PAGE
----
Russia's ruling tandem of President Dmitry Medvedev and Prime Minister Vladimir Putin is set to switch roles next year, with Mr. Putin returning to presidency and Mr. Medvedev taking over the government.

Mr. Medvedev asked the ruling United Russia party on Saturday to support Mr. Putin's run in next year's presidential election, while Mr. Putin backed Mr. Medvedev to head the next government.

Both said it was their joint decision agreed upon long ago but kept back for tactical reasons.

Mr. Putin's return to the Kremlin is practically guaranteed given his consistently high popularity. He has played dominant role in Russia's politics even after he relinquished presidency in 2008 under the Russian Constitution upon serving two straight terms and promoted Mr. Medvedev as his replacement. Mr. Medvedev has stayed in Mr. Putin's shadow throughout his presidency and his demotion to Prime Minister will reflect the balance of power in the Kremlin duo.

The presidential term in Russia has been extended from four to six years since last elections, which means Mr. Putin may remain at the helm till 2024.

Addressing a congress of United Russia on Saturday Mr. Putin first proposed that Mr. Medvedev head the United Russia federal party list in December's parliamentary elections. Mr. Medvedev, who spoke next, agreed to lead the party to victory in the coming election and to “continue the country's modernisation” and work in a “radically overhauled government”. He in turn proposed nominating Mr. Putin for President in the March presidential election.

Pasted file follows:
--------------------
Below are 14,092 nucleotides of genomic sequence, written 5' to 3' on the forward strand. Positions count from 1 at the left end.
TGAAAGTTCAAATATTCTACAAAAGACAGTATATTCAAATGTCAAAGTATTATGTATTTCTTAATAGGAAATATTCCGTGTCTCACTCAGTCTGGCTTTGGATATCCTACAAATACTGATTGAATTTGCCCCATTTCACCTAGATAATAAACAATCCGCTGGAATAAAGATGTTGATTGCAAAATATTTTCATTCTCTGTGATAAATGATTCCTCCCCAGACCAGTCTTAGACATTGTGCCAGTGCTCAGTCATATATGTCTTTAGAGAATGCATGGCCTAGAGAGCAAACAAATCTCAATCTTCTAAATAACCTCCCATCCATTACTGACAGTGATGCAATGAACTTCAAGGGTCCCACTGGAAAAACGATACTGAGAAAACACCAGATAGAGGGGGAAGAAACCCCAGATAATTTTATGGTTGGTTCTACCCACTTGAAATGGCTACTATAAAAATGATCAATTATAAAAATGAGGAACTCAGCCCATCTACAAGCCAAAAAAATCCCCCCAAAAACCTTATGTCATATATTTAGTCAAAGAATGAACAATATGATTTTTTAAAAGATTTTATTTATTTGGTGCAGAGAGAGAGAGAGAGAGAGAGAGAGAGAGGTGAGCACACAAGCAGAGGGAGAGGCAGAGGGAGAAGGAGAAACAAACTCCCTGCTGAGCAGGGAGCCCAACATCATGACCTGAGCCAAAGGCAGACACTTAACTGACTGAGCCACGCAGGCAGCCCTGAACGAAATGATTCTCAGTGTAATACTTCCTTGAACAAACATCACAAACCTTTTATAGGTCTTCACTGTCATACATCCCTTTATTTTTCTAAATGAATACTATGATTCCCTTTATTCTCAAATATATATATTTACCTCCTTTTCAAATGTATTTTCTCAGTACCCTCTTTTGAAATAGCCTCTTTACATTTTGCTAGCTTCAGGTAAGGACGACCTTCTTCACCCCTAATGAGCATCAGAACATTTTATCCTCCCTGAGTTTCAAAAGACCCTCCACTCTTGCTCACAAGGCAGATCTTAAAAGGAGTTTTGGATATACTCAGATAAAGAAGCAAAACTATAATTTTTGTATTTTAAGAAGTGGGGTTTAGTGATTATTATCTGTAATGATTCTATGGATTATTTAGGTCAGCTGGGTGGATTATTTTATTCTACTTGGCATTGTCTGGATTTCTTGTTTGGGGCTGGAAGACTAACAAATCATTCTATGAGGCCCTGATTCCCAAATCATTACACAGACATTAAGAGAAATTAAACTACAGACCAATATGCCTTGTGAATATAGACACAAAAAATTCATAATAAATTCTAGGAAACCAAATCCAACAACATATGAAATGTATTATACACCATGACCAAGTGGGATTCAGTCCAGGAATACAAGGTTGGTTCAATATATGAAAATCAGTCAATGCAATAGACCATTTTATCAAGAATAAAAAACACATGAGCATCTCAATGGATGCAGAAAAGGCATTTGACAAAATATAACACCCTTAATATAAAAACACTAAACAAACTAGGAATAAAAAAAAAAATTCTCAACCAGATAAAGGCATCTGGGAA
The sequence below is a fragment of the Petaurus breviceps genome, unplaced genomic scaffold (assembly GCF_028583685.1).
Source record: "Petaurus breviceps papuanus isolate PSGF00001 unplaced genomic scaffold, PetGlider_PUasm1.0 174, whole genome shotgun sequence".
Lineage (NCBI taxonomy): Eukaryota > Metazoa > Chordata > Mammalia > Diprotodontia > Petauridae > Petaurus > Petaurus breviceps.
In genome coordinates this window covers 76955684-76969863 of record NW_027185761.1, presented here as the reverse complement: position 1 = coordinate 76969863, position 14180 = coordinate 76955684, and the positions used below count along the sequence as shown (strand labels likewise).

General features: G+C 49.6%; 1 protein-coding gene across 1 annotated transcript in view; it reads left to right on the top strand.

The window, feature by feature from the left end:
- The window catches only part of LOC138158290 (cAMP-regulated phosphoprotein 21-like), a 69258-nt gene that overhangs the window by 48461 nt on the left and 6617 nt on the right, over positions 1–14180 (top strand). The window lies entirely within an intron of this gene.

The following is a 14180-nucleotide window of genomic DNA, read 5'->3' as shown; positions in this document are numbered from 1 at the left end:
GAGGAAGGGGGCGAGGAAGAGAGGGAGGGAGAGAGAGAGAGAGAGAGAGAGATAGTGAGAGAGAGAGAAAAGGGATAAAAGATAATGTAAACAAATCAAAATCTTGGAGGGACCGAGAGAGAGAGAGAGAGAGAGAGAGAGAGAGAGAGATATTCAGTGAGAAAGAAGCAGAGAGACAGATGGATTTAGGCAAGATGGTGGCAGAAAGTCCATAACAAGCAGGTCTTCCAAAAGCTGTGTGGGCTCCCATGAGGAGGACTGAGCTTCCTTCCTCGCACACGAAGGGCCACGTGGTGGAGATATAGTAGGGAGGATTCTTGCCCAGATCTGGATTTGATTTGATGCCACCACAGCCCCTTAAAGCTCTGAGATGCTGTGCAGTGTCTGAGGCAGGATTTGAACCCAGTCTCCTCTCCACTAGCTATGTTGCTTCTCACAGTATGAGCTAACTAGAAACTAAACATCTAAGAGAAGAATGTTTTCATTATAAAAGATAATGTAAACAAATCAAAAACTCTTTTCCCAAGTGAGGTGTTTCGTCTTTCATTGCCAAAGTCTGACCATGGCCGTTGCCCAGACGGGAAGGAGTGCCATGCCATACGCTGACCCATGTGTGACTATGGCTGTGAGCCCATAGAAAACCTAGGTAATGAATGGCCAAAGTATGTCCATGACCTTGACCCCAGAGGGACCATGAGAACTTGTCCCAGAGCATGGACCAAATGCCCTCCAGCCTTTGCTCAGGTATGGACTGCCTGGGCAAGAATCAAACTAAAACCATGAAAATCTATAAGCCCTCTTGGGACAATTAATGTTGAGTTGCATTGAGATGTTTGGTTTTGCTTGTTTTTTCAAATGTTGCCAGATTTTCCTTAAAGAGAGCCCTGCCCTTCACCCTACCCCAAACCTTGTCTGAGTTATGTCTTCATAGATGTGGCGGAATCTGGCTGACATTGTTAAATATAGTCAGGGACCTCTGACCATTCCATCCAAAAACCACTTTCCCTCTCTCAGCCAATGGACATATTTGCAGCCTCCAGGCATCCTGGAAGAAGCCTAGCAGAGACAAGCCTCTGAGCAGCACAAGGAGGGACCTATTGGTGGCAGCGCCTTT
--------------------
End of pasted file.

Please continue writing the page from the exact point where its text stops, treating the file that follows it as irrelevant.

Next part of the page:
“I think it is right that the party congress support the candidacy of the head of government, Vladimir Putin, for the country's President,” Mr. Medvedev said to a long standing ovation from congress delegates. Taking the floor again Mr. Putin voiced the confidence that after the parliamentary election Mr. Medvedev will “form a youthful, energetic team and will head the government.”

Mr. Putin then set forth an ambitious programme of economic growth, promising that in the next few years Russia will place among the world's leading economies and average wages and salaries will rise 50 per cent to $1,000 by 2014.

In a distinct shift from Mr. Medvedev's emphasis on reforming Russia's political system and promoting credible multiparty democracy, Mr. Putin in his speech stressed the need for “political stability” as a precondition for the country's steady growth.

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